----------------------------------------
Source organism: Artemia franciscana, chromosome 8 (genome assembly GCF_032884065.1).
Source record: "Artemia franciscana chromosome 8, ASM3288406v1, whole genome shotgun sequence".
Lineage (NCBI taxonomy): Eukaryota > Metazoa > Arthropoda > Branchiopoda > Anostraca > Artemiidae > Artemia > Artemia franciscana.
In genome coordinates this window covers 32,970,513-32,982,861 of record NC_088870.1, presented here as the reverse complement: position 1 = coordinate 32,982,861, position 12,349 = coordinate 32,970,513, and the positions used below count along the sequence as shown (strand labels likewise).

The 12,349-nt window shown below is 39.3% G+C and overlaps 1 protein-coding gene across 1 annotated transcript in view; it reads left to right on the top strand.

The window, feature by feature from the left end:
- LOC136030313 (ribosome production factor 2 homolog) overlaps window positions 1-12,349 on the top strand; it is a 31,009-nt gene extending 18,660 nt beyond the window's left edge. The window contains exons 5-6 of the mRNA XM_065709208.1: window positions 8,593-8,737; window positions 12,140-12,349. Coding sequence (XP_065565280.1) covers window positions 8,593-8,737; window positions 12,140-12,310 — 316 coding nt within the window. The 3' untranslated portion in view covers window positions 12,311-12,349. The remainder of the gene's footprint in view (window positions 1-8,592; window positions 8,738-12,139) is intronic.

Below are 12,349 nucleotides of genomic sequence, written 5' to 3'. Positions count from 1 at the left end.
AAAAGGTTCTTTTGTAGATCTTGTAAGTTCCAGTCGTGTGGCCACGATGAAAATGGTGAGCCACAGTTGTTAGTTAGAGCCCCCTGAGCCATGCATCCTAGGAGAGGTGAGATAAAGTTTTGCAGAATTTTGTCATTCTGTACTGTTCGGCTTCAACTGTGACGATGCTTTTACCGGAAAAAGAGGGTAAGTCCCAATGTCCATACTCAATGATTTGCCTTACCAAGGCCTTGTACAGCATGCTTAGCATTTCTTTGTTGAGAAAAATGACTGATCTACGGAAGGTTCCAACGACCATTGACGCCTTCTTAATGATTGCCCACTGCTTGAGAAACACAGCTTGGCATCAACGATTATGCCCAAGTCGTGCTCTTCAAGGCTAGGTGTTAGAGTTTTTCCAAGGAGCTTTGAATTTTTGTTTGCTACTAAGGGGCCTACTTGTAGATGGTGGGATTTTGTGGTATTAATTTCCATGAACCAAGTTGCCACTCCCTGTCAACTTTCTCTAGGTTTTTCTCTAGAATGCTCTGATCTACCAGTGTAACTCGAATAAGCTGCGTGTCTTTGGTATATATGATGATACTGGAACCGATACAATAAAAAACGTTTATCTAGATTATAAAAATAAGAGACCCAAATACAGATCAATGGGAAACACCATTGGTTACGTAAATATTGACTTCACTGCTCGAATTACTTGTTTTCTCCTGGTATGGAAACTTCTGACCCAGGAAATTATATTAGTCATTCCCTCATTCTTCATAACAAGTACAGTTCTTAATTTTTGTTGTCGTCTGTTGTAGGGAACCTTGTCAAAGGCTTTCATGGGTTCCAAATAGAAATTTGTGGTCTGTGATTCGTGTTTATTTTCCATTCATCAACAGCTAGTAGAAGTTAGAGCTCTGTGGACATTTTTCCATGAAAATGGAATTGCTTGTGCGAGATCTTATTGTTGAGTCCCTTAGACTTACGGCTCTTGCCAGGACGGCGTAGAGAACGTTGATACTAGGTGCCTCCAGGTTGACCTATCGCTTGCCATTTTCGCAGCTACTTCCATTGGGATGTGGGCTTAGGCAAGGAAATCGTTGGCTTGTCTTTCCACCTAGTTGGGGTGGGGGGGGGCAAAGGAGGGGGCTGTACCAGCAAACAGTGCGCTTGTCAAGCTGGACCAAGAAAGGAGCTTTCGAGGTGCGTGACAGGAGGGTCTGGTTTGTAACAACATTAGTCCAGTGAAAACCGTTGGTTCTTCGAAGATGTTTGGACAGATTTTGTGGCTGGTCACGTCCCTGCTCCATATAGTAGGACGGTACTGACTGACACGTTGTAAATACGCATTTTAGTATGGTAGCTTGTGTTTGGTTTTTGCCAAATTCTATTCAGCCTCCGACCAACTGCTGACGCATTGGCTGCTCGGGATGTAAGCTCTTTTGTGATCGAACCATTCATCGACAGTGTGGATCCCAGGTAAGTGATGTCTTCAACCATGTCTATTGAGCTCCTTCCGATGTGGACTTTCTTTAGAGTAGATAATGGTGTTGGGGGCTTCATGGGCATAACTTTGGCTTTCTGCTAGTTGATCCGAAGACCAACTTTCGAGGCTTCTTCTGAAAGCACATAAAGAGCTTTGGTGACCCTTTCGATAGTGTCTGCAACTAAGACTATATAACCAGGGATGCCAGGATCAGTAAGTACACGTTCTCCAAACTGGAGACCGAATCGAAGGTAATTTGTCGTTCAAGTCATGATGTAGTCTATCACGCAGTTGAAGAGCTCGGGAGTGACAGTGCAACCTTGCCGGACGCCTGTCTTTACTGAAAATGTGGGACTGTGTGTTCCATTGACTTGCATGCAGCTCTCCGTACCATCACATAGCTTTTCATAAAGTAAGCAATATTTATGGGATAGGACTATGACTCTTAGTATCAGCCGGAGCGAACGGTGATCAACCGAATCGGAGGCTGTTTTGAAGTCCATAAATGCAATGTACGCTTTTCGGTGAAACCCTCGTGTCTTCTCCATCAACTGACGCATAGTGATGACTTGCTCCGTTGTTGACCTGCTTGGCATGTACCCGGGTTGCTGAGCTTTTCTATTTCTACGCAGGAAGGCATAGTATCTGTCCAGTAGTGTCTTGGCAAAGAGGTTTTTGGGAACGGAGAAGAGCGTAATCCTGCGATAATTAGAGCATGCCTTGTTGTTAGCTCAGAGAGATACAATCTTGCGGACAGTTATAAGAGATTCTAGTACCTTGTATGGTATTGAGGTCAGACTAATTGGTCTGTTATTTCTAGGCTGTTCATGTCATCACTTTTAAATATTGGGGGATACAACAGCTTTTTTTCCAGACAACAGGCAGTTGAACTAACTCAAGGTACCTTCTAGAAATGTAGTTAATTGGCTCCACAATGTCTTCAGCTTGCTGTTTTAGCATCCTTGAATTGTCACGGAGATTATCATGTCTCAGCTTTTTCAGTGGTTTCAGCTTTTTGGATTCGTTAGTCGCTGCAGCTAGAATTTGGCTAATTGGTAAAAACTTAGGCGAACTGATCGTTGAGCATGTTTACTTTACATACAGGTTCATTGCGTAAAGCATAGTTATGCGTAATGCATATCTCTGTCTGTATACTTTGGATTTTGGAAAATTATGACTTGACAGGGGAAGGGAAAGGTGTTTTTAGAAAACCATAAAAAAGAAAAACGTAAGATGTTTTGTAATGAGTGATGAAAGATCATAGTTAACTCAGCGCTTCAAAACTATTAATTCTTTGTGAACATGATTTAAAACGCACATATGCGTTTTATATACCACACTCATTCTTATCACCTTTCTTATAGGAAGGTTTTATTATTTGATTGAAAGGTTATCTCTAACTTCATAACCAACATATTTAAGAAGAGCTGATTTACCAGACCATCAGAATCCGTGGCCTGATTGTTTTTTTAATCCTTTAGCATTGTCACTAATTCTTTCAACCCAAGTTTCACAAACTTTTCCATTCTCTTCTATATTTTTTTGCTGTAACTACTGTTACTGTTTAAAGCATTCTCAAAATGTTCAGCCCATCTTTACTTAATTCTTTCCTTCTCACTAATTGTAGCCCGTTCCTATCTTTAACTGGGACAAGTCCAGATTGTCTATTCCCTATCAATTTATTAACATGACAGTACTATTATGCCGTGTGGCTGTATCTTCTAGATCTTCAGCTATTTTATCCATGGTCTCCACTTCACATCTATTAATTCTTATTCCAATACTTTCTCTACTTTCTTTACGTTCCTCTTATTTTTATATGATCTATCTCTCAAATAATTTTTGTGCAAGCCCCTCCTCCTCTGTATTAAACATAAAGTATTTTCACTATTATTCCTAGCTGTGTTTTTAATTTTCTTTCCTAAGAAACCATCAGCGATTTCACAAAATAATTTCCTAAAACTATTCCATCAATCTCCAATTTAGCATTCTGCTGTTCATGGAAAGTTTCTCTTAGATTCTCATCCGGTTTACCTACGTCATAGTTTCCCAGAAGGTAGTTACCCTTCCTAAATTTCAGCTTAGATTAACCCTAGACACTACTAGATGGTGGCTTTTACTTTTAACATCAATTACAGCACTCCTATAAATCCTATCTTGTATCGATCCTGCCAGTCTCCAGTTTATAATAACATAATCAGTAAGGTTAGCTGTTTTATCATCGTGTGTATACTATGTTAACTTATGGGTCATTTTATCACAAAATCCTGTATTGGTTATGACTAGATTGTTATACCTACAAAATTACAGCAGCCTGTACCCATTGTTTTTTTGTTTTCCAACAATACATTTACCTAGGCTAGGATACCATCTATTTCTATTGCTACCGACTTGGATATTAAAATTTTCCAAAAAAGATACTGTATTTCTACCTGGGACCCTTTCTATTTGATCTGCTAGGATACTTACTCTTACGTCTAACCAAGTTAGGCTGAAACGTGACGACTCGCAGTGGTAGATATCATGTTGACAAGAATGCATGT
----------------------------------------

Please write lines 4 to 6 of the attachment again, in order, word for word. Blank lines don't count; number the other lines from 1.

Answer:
In genome coordinates this window covers 32,970,513-32,982,861 of record NC_088870.1, presented here as the reverse complement: position 1 = coordinate 32,982,861, position 12,349 = coordinate 32,970,513, and the positions used below count along the sequence as shown (strand labels likewise).

The 12,349-nt window shown below is 39.3% G+C and overlaps 1 protein-coding gene across 1 annotated transcript in view; it reads left to right on the top strand.

The window, feature by feature from the left end: